Re: Need help with Plaster investment shell


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Posted by Phil B on September 07, 1999 at 18:41:28:

In Reply to: Need help with Plaster investment shell posted by Tom Kay on August 21, 1999 at 12:45:12:

I'm surprised you have not received any replies from the experts yet. I'm also a novice beginning with lost wax casting of aluminium parts for model engines. I'm about six months ahead of you. The blind leading the blind errrr. See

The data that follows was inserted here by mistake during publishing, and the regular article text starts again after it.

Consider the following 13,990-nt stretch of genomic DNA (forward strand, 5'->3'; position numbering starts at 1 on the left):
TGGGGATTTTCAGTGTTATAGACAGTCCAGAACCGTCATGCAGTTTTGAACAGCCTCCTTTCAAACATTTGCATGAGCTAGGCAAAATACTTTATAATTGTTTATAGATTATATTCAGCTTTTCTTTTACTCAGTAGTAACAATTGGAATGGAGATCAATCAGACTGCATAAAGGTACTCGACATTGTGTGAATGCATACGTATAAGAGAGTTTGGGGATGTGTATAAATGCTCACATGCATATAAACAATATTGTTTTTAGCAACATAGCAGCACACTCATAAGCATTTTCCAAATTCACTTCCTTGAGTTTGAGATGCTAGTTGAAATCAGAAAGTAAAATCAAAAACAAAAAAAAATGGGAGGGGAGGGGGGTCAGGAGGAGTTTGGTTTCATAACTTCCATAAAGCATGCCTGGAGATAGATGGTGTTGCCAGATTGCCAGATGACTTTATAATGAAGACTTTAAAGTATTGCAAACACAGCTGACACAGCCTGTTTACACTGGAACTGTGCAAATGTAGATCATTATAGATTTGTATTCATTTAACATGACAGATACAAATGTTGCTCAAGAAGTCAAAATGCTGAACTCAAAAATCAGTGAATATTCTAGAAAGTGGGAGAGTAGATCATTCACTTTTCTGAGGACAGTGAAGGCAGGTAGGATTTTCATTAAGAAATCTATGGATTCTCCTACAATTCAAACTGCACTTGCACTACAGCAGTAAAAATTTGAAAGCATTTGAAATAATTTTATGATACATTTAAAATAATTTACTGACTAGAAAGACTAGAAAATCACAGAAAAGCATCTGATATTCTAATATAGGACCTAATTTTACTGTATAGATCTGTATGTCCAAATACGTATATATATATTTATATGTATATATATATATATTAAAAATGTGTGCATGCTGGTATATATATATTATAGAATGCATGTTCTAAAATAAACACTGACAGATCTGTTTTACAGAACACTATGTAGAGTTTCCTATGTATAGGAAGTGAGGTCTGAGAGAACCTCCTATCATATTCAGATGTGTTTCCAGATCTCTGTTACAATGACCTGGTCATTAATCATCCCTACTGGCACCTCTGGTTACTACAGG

and follow-ups. To answer you questions: 50/50 plaster with sand is fine. The sand is physically mixed with the plaster. I use regular modelling plaster, it seems to work OK. You can reuse old mould material by grinding it up and mixing it upto 50% with new plaster, the result is called stucco. You will find that the necessary experimenting produces a lot of used mould material so re-use reduces the cost. I perform the initial burn out in an ordinary domestic oven at 200 deg. C (I live alone) followed by burn out at 600 deg. C for several hours in a muffle oven. My parts are much smaller than a quarter size Merlin crank case. You can either cast the wax pattern in the plaster/sand mixture (the shaw process) or you can dip or brush on the mixture (the Italian process). I currently prefer brushing as it is easier to avoid air bubbles and subsequent "potatoes" on a complex casting. The first brushed coat has great difficulty adhering to the wax and looks initially like it's not going to work but with perseverance the additional coats build up fine. I'm surprised that you have already progressed with making a wooden pattern for the crank case as you need to determine what to allow for both wax and aluminium shrinkage. Also I find that fractures/weak points occur in my wax pattern as it cools in the mould if it's shape (undercuts, cores etc.) prevents it from freely contracting without setting up internal stresses. I intend to make wax patterns for crank cases in two halves, followed by wax "welding" and clean up prior to making the final mold. The fractures are probably due to the fact that I use ordinary candle wax. The experts probably will have something to say on this topic (please). Anyway I would have experimented with some simple castings before progressing to something as labour intensive and 3 dimensional as a quarter scale crank case. Progressive cooling, both for the wax pattern and the final aluminuim casting, will be important for a thin walled casting like a crank case if shrinkage problems are to be avoided. Solving progressive cooling problems seems to require a degee of understanding of the cooling process together with hands on experience (read failures). You should try a book called Metal Casting - Appropriate technology in the small foundry - Steve Hurst - Intermediate Technology Publications Ltd. It's about third world technology but then this is appropriate to the amateur. Good luck, let me know how you get on.

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